The government has published a new reform plan which it hopes will bring down the cost of insurance.
Speaking at the launch of the reform plan, Tánaiste and Enterprise Minister Leo Varadkar said insurance costs in Ireland are too high across all sectors, including motoring.
Mr Varadkar said: “As we reopen our economy once more, businesses and families will face financial pressures, including that of insurance, and it is our intention to alleviate that over the coming period.”
The director of the Alliance for Insurance Reform, Peter Boland welcomed the plans but urged the government to now follow through with its promise.
Mr Boland said: “In the last four years we have had the Oireachtas Finance Committee Report on Insurance Costs, two Cost of Insurance Working Group (CIWG) reports and 11 CIWG Updates; and the reports of the Personal Injuries Commission.
“Many of the meaningful actions in these reports experienced slippage or did not happen at all and the reality is that no reform that has happened so far has applied downward pressure on insurance costs.
“The actions in this report must not be allowed to be dragged out in the same way.”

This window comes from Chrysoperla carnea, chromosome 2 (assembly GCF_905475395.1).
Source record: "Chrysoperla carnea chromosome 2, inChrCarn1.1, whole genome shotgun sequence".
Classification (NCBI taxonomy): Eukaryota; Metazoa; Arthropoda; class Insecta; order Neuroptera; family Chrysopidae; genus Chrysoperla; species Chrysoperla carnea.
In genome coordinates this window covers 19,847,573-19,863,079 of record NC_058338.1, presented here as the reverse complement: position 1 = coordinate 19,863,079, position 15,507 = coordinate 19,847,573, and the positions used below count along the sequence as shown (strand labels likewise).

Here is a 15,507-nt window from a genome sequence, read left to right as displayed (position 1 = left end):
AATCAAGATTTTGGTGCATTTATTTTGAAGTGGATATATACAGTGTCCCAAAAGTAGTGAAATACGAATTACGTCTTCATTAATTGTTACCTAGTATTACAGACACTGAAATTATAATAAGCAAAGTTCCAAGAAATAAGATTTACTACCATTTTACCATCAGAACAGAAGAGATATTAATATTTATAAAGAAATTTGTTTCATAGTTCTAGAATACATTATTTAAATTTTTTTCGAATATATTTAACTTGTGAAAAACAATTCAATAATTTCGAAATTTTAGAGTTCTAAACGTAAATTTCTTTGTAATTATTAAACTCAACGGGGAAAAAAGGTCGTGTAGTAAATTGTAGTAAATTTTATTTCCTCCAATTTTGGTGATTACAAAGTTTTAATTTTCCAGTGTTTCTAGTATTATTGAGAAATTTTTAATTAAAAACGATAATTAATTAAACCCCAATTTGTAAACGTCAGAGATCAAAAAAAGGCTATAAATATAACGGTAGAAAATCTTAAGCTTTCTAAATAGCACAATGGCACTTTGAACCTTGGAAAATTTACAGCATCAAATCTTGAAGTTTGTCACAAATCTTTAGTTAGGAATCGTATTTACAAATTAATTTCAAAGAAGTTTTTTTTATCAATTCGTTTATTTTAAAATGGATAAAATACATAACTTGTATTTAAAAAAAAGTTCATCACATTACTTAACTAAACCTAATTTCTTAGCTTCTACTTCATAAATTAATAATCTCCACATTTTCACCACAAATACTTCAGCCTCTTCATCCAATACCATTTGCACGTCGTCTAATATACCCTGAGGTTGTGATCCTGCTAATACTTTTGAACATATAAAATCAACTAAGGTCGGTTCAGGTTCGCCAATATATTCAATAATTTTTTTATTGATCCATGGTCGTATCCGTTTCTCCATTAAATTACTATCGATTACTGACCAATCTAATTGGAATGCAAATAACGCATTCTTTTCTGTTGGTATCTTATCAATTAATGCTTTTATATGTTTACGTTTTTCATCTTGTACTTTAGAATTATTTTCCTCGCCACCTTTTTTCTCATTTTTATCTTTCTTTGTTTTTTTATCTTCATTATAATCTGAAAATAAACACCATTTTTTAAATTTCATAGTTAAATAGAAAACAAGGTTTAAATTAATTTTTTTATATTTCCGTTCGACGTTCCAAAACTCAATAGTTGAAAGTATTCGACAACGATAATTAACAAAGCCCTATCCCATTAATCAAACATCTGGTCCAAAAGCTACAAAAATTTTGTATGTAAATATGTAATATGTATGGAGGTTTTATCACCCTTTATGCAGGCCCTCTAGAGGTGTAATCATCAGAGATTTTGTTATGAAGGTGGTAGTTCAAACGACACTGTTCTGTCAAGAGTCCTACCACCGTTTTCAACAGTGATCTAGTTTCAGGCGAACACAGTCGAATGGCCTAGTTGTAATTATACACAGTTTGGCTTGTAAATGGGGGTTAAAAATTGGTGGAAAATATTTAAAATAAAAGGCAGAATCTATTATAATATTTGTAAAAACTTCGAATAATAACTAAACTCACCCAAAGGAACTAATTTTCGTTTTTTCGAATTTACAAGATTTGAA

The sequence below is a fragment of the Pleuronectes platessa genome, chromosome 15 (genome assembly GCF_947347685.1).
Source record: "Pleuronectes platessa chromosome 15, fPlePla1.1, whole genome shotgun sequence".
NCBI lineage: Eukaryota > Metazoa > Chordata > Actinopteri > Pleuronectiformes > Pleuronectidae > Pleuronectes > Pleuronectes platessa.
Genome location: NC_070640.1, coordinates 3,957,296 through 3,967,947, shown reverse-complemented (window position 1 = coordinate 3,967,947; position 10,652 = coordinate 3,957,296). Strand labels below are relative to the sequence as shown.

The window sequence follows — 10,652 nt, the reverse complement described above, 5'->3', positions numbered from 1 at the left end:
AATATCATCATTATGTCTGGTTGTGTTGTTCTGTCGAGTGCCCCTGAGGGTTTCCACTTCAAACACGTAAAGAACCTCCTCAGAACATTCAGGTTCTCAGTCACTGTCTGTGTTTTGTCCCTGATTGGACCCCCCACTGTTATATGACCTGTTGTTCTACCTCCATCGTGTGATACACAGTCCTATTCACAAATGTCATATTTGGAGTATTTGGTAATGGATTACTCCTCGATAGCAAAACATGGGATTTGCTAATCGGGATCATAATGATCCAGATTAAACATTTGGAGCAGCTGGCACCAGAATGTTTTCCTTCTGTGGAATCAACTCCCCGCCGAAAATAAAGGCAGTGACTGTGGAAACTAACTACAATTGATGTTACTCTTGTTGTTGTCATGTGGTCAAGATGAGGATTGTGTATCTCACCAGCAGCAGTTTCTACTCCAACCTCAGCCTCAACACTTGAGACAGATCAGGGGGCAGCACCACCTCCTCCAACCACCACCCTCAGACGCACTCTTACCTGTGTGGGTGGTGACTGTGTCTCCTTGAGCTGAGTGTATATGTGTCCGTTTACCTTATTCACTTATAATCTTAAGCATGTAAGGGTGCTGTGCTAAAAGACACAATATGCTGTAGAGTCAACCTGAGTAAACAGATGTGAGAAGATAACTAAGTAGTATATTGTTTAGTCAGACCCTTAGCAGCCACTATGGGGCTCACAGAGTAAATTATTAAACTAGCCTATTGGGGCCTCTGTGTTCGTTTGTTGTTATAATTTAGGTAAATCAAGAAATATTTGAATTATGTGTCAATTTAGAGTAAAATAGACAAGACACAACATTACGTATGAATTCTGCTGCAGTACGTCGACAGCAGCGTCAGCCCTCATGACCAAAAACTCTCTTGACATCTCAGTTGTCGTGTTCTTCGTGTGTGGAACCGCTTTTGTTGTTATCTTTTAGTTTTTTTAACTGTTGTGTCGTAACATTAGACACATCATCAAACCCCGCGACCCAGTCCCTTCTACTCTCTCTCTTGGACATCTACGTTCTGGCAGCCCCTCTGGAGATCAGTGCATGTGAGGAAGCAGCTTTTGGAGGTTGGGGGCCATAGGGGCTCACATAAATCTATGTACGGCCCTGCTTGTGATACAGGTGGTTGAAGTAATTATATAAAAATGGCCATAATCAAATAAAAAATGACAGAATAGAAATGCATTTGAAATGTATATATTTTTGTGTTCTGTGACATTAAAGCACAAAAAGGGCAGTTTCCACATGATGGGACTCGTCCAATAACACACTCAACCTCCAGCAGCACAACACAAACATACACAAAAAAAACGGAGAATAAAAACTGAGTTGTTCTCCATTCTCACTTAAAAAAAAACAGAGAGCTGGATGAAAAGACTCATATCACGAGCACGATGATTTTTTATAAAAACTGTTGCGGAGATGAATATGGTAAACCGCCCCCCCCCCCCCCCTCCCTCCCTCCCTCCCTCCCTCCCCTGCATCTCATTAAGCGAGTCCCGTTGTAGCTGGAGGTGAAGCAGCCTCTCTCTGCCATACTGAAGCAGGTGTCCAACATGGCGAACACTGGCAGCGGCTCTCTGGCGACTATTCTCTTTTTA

The main pledges in the plan include:
- Replacing the Book of Quantum with new guidelines on the appropriate level of personal injury awards
- Enhancing the role of the Personal Injuries Assessment Board
- Examining the duty of care to strengthen waivers and notices to increase protections for consumers, businesses, sporting clubs and community groups.
- Further strengthening transparency through the expansion of the National Claims Information Database
- Monitoring whether personal injury award levels need to be capped
- Reducing insurance fraud including placing perjury on a statutory footing, thus making the offence easier to prosecute
- The enforcement powers of the Competition and Consumer Protection Commission (CCPC) will also be strengthened, dual pricing will be examined and an office will be set up within Government to encourage greater insurance market competition.